There is no god but democracy and the Founding Fathers are its prophets.

Last week in Our Best Days Are Behind Us, Patrice Lewis (whom I generally admire) wrote:

Individual liberty corrected many of our nation’s wrongs over the subsequent century.

So here’s a question – what changed? Why should America’s best days be behind it?

…Today we’ve reversed our good-to-bad ratio. Many of the things that were very bad (slavery, etc.) have been corrected. Many of the things that were very good are being crushed.

Belief in, and reliance upon, God has dropped precipitously. Government interference in our personal lives is high. Morals and responsibility are low. Illegitimacy has skyrocketed. Men make babies and walk away. Women have turned to government handouts to support those babies, or have government-funded abortions to kill them. Thrift and self-sufficiency are distant memories. Handouts are now multi-generational legacies.

The trouble is that progressives have taken over. They’ve gone far beyond the notion of correcting legitimate grievances to the creation of a fake “utopia” based on goals that can only be achieved through coercive force […] Our nation will continue its decline unless its people recapture the qualities our Founding Fathers envisioned: minimal government, a balanced budget, maximum personal responsibility, thrift, strong families, hard work and an unshakeable faith in God.

I suppose this is all cyclical. After all, the famous quote attributed (probably incorrectly) to Alexander Fraser Tytler remains eerily prescient for America:

A democracy is always temporary in nature; it simply cannot exist as a permanent form of government. A democracy will continue to exist up until the time that voters discover that they can vote themselves generous gifts from the public treasury. From that moment on, the majority always votes for the candidates who promise the most benefits from the public treasury, with the result that every democracy will finally collapse due to loose fiscal policy, which is always followed by a dictatorship.


I admire Mrs. Lewis’ homesteading skills and enjoy her social commentary, and she comes so close to getting it, understanding that liberalism is the crux of the problem, but then she just couldn’t connect the dots that the Founding Fathers were the original American liberals.   I think of this blind faith as Founding Father Worship.

The disconnect is so odd because it’s like saying, “Hey this democracy train is actually heading straight for Tyranny-ville and I’ve got the Tytler Train Schedule right here telling me that’s where this train is bound for, but if we can just somehow throw the democracy train in reverse for a spell, surely we will somehow get to some other destination instead,  as opposed to just taking longer to getting to Tyranny-ville!”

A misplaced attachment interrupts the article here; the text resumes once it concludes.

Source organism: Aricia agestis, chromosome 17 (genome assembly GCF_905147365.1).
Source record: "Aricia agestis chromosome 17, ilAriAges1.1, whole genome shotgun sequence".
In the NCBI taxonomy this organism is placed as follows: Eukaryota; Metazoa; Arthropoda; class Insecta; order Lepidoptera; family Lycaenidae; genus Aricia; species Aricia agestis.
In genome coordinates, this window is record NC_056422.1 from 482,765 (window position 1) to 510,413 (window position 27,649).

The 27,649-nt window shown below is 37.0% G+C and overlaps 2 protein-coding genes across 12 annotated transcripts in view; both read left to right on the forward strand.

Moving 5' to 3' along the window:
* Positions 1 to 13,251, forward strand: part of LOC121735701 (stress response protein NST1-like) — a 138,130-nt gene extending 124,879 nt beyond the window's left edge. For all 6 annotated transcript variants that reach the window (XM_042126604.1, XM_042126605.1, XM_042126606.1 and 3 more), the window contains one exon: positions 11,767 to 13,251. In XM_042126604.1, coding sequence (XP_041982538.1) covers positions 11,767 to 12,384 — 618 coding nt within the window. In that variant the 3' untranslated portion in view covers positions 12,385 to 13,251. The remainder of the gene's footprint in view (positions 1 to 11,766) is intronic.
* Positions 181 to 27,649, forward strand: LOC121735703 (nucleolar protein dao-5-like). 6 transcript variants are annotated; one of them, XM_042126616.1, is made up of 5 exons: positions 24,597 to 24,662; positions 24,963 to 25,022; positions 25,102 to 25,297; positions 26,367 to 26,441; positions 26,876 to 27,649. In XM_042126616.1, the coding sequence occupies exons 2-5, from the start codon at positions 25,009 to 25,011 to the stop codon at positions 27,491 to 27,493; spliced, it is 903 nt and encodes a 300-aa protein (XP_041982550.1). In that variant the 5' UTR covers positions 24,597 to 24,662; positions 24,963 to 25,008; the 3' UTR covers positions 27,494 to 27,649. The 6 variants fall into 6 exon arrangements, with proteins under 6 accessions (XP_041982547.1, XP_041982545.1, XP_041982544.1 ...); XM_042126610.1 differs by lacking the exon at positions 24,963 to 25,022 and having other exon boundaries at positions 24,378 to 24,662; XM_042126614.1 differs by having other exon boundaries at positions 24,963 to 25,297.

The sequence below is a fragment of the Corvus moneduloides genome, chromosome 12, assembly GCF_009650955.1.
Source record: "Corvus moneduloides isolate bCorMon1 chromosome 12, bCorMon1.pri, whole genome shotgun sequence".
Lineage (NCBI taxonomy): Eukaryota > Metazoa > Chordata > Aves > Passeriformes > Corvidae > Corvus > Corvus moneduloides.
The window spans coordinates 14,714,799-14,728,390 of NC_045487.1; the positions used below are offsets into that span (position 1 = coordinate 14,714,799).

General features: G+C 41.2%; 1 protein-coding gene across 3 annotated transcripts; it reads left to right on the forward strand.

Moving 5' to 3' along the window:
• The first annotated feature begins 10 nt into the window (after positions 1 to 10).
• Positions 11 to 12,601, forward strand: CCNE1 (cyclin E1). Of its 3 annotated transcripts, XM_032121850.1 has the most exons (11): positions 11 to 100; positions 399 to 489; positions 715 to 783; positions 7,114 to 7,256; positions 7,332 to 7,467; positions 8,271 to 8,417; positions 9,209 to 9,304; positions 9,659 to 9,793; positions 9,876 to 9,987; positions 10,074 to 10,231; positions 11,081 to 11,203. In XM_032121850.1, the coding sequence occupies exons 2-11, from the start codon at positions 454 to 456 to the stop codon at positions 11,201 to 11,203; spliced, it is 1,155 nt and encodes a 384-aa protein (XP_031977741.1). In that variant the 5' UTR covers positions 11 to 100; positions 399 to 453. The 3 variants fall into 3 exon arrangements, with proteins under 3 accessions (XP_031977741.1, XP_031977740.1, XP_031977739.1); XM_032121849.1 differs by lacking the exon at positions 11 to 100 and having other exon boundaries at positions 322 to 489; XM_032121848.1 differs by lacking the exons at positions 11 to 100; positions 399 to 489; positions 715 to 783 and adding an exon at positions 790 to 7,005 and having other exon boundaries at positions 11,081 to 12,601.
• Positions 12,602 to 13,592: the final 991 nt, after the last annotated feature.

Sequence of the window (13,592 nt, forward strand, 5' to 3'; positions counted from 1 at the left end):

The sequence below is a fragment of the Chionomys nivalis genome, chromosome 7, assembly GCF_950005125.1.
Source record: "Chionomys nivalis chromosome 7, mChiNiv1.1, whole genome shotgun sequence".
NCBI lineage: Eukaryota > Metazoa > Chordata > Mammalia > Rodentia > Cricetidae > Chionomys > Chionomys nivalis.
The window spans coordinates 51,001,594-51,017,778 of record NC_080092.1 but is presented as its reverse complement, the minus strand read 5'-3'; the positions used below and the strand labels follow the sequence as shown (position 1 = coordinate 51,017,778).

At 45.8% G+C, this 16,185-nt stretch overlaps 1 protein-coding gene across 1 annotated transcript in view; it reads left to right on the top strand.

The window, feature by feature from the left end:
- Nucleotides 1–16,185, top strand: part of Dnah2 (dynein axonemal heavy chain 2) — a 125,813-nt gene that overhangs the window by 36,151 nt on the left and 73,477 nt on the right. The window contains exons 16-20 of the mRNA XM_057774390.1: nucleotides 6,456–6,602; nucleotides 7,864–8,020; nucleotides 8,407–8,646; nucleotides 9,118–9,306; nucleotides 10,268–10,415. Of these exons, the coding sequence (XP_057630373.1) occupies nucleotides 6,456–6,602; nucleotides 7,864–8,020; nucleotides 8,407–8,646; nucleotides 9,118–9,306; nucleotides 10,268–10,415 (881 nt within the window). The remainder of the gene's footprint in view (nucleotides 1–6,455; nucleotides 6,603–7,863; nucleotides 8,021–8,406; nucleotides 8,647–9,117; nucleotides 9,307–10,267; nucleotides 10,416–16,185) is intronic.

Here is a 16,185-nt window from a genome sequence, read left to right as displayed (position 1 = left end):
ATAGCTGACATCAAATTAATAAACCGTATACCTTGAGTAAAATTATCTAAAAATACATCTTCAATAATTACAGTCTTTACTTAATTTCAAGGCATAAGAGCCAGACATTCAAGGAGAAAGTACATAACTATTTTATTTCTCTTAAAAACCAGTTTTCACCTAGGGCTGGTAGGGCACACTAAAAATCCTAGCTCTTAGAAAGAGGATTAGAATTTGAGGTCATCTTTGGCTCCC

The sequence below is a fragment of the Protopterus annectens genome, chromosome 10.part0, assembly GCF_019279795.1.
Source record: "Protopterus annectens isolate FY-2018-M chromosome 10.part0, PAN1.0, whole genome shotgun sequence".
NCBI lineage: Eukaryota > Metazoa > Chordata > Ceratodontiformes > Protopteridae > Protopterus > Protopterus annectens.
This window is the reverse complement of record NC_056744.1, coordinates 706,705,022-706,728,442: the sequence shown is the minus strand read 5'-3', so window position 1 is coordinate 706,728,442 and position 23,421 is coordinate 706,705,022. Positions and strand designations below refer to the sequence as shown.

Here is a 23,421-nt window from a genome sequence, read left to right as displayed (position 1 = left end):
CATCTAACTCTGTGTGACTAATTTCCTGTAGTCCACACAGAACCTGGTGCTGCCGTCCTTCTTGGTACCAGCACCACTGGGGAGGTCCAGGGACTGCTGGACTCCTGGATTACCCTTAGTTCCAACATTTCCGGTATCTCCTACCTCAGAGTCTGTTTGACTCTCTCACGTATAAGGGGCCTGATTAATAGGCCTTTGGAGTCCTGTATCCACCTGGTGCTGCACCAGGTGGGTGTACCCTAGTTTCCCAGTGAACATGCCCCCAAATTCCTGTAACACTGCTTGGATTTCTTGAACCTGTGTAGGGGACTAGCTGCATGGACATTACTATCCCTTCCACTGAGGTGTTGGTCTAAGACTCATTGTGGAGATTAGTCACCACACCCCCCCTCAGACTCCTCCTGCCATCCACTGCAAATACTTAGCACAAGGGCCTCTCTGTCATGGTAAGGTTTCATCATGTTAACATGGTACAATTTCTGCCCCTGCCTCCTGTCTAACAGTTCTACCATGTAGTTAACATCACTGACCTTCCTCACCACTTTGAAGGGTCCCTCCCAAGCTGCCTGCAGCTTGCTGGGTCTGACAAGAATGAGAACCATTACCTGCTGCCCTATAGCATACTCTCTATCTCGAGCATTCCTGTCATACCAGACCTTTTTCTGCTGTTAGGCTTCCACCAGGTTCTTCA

Trying to back up the democracy train, which is what the most conservativey conservatives want (as opposed to plain ole’ conservatives who just want to slow it down a little), is kind of like the Ferris Beuller kids trying to turn back the odometer on Dad’s Ferrari by setting its wheels up on blocks, throwing it into reverse, and putting a brick on the accelerator:

Which, as you know, worked oh so well:

Odometers by their nature go forward.  It’s what they do.

But people just can’t seem to let go of the idea that democracy itself would be an awesome form of government if only it didn’t keep doing what democracies by their very nature must always do – collapse into tyranny.

But point out that there are other forms of government – such as monarchy, for instance -and even the most conservative folks look at you with bafflement and even horror:

“B-but what if the king is a tyrant?!”


23 thoughts on “There is no god but democracy and the Founding Fathers are its prophets.

  1. Hermann Hoppe described democracy as a devolution of theocracy. And we know from the OT that theocracy was itself a step down from the time of the judges.

    But that’s a hard sell to the average voter.


  2. As a point of order, there is a difference between a political system (as process) and the overriding belief system of the populace in that political system (as substantive policy to be processed).

    In America, the political system is representative democratic republicanism, and the belief system is liberalism.